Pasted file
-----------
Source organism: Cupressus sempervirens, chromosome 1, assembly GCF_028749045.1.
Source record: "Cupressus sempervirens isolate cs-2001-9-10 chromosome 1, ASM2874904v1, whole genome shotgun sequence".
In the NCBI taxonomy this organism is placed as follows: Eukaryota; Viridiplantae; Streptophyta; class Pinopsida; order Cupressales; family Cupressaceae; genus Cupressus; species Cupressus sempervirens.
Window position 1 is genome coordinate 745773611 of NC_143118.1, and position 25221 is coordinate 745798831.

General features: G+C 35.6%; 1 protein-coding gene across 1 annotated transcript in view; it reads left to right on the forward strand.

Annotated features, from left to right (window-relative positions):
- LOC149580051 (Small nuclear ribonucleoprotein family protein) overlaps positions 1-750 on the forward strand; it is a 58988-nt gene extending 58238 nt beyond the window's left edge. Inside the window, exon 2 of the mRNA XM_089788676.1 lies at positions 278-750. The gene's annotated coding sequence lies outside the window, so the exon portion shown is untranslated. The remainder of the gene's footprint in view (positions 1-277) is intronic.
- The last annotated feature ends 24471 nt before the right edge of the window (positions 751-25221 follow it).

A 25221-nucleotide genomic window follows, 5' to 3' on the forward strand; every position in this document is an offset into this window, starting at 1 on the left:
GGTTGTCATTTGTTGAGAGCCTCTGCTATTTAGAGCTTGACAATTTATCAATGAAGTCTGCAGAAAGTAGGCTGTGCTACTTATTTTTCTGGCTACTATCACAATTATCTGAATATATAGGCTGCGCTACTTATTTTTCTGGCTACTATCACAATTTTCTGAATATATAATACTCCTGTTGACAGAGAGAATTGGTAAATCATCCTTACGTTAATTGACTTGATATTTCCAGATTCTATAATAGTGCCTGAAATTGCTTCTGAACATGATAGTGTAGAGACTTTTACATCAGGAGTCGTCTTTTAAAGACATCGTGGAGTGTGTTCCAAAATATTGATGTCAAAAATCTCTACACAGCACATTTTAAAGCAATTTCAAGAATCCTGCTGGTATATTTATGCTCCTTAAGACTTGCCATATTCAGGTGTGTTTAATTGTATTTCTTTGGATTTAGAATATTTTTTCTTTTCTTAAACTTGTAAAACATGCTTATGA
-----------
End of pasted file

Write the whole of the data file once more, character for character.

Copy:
Source organism: Cupressus sempervirens, chromosome 1, assembly GCF_028749045.1.
Source record: "Cupressus sempervirens isolate cs-2001-9-10 chromosome 1, ASM2874904v1, whole genome shotgun sequence".
In the NCBI taxonomy this organism is placed as follows: Eukaryota; Viridiplantae; Streptophyta; class Pinopsida; order Cupressales; family Cupressaceae; genus Cupressus; species Cupressus sempervirens.
Window position 1 is genome coordinate 745773611 of NC_143118.1, and position 25221 is coordinate 745798831.

General features: G+C 35.6%; 1 protein-coding gene across 1 annotated transcript in view; it reads left to right on the forward strand.

Annotated features, from left to right (window-relative positions):
- LOC149580051 (Small nuclear ribonucleoprotein family protein) overlaps positions 1-750 on the forward strand; it is a 58988-nt gene extending 58238 nt beyond the window's left edge. Inside the window, exon 2 of the mRNA XM_089788676.1 lies at positions 278-750. The gene's annotated coding sequence lies outside the window, so the exon portion shown is untranslated. The remainder of the gene's footprint in view (positions 1-277) is intronic.
- The last annotated feature ends 24471 nt before the right edge of the window (positions 751-25221 follow it).

A 25221-nucleotide genomic window follows, 5' to 3' on the forward strand; every position in this document is an offset into this window, starting at 1 on the left:
GGTTGTCATTTGTTGAGAGCCTCTGCTATTTAGAGCTTGACAATTTATCAATGAAGTCTGCAGAAAGTAGGCTGTGCTACTTATTTTTCTGGCTACTATCACAATTATCTGAATATATAGGCTGCGCTACTTATTTTTCTGGCTACTATCACAATTTTCTGAATATATAATACTCCTGTTGACAGAGAGAATTGGTAAATCATCCTTACGTTAATTGACTTGATATTTCCAGATTCTATAATAGTGCCTGAAATTGCTTCTGAACATGATAGTGTAGAGACTTTTACATCAGGAGTCGTCTTTTAAAGACATCGTGGAGTGTGTTCCAAAATATTGATGTCAAAAATCTCTACACAGCACATTTTAAAGCAATTTCAAGAATCCTGCTGGTATATTTATGCTCCTTAAGACTTGCCATATTCAGGTGTGTTTAATTGTATTTCTTTGGATTTAGAATATTTTTTCTTTTCTTAAACTTGTAAAACATGCTTATGA